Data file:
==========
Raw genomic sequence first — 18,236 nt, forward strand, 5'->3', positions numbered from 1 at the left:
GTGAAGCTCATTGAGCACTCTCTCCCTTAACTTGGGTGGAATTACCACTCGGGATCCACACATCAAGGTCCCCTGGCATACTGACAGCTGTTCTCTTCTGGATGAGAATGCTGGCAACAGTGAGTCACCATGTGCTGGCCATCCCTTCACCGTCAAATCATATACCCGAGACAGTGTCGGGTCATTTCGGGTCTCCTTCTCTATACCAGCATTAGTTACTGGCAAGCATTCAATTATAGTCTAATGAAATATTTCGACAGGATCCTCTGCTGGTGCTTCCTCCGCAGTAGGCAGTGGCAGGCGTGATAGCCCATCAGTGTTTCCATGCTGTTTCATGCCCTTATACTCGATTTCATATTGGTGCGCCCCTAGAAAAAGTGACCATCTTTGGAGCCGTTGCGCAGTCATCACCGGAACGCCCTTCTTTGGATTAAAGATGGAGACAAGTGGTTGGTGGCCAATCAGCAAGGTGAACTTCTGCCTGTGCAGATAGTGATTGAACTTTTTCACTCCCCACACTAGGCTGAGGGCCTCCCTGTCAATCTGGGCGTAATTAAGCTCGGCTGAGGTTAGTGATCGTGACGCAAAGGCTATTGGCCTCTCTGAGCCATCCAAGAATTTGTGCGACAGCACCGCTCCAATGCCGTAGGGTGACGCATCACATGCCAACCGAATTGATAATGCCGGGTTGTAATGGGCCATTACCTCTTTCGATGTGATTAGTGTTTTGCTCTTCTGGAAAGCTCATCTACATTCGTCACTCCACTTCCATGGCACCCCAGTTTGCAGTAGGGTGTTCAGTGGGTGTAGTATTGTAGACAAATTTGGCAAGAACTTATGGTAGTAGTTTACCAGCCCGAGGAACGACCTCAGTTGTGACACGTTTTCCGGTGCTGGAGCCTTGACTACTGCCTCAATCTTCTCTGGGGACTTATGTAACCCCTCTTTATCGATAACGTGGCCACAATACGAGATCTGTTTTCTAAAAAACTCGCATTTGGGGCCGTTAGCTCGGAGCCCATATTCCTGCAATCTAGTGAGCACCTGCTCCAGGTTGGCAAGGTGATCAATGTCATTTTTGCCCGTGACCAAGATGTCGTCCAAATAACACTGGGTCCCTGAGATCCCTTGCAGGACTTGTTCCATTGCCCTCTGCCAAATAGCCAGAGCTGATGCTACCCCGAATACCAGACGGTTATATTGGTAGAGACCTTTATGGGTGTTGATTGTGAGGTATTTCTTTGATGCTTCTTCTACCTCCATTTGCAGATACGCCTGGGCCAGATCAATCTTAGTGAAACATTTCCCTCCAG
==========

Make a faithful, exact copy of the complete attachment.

Raw genomic sequence first — 18,236 nt, forward strand, 5'->3', positions numbered from 1 at the left:
GTGAAGCTCATTGAGCACTCTCTCCCTTAACTTGGGTGGAATTACCACTCGGGATCCACACATCAAGGTCCCCTGGCATACTGACAGCTGTTCTCTTCTGGATGAGAATGCTGGCAACAGTGAGTCACCATGTGCTGGCCATCCCTTCACCGTCAAATCATATACCCGAGACAGTGTCGGGTCATTTCGGGTCTCCTTCTCTATACCAGCATTAGTTACTGGCAAGCATTCAATTATAGTCTAATGAAATATTTCGACAGGATCCTCTGCTGGTGCTTCCTCCGCAGTAGGCAGTGGCAGGCGTGATAGCCCATCAGTGTTTCCATGCTGTTTCATGCCCTTATACTCGATTTCATATTGGTGCGCCCCTAGAAAAAGTGACCATCTTTGGAGCCGTTGCGCAGTCATCACCGGAACGCCCTTCTTTGGATTAAAGATGGAGACAAGTGGTTGGTGGCCAATCAGCAAGGTGAACTTCTGCCTGTGCAGATAGTGATTGAACTTTTTCACTCCCCACACTAGGCTGAGGGCCTCCCTGTCAATCTGGGCGTAATTAAGCTCGGCTGAGGTTAGTGATCGTGACGCAAAGGCTATTGGCCTCTCTGAGCCATCCAAGAATTTGTGCGACAGCACCGCTCCAATGCCGTAGGGTGACGCATCACATGCCAACCGAATTGATAATGCCGGGTTGTAATGGGCCATTACCTCTTTCGATGTGATTAGTGTTTTGCTCTTCTGGAAAGCTCATCTACATTCGTCACTCCACTTCCATGGCACCCCAGTTTGCAGTAGGGTGTTCAGTGGGTGTAGTATTGTAGACAAATTTGGCAAGAACTTATGGTAGTAGTTTACCAGCCCGAGGAACGACCTCAGTTGTGACACGTTTTCCGGTGCTGGAGCCTTGACTACTGCCTCAATCTTCTCTGGGGACTTATGTAACCCCTCTTTATCGATAACGTGGCCACAATACGAGATCTGTTTTCTAAAAAACTCGCATTTGGGGCCGTTAGCTCGGAGCCCATATTCCTGCAATCTAGTGAGCACCTGCTCCAGGTTGGCAAGGTGATCAATGTCATTTTTGCCCGTGACCAAGATGTCGTCCAAATAACACTGGGTCCCTGAGATCCCTTGCAGGACTTGTTCCATTGCCCTCTGCCAAATAGCCAGAGCTGATGCTACCCCGAATACCAGACGGTTATATTGGTAGAGACCTTTATGGGTGTTGATTGTGAGGTATTTCTTTGATGCTTCTTCTACCTCCATTTGCAGATACGCCTGGGCCAGATCAATCTTAGTGAAACATTTCCCTCCAG